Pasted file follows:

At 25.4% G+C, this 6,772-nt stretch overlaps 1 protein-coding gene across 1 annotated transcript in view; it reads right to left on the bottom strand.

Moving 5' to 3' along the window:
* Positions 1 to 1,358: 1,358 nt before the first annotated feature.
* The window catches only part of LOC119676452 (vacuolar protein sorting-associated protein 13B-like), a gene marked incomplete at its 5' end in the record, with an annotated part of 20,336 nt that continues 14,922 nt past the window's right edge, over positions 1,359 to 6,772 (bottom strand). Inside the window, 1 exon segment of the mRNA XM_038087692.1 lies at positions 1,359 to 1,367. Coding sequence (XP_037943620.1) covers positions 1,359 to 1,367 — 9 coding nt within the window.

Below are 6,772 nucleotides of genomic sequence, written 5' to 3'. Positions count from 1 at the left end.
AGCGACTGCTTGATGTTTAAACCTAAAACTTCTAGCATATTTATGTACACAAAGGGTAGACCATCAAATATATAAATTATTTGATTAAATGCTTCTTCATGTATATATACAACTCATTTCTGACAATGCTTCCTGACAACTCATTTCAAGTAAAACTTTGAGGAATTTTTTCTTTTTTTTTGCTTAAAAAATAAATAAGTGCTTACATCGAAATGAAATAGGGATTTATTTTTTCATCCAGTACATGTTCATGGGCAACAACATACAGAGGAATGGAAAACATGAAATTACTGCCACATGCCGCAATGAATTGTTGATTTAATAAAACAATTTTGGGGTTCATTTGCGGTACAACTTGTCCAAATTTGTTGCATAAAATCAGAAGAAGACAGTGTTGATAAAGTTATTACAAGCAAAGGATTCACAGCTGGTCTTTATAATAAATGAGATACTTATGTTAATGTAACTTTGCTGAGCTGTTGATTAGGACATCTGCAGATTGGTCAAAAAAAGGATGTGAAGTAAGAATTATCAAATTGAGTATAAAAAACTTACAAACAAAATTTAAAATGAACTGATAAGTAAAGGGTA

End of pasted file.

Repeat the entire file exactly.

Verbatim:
At 25.4% G+C, this 6,772-nt stretch overlaps 1 protein-coding gene across 1 annotated transcript in view; it reads right to left on the bottom strand.

Moving 5' to 3' along the window:
* Positions 1 to 1,358: 1,358 nt before the first annotated feature.
* The window catches only part of LOC119676452 (vacuolar protein sorting-associated protein 13B-like), a gene marked incomplete at its 5' end in the record, with an annotated part of 20,336 nt that continues 14,922 nt past the window's right edge, over positions 1,359 to 6,772 (bottom strand). Inside the window, 1 exon segment of the mRNA XM_038087692.1 lies at positions 1,359 to 1,367. Coding sequence (XP_037943620.1) covers positions 1,359 to 1,367 — 9 coding nt within the window.

Below are 6,772 nucleotides of genomic sequence, written 5' to 3'. Positions count from 1 at the left end.
AGCGACTGCTTGATGTTTAAACCTAAAACTTCTAGCATATTTATGTACACAAAGGGTAGACCATCAAATATATAAATTATTTGATTAAATGCTTCTTCATGTATATATACAACTCATTTCTGACAATGCTTCCTGACAACTCATTTCAAGTAAAACTTTGAGGAATTTTTTCTTTTTTTTTGCTTAAAAAATAAATAAGTGCTTACATCGAAATGAAATAGGGATTTATTTTTTCATCCAGTACATGTTCATGGGCAACAACATACAGAGGAATGGAAAACATGAAATTACTGCCACATGCCGCAATGAATTGTTGATTTAATAAAACAATTTTGGGGTTCATTTGCGGTACAACTTGTCCAAATTTGTTGCATAAAATCAGAAGAAGACAGTGTTGATAAAGTTATTACAAGCAAAGGATTCACAGCTGGTCTTTATAATAAATGAGATACTTATGTTAATGTAACTTTGCTGAGCTGTTGATTAGGACATCTGCAGATTGGTCAAAAAAAGGATGTGAAGTAAGAATTATCAAATTGAGTATAAAAAACTTACAAACAAAATTTAAAATGAACTGATAAGTAAAGGGTA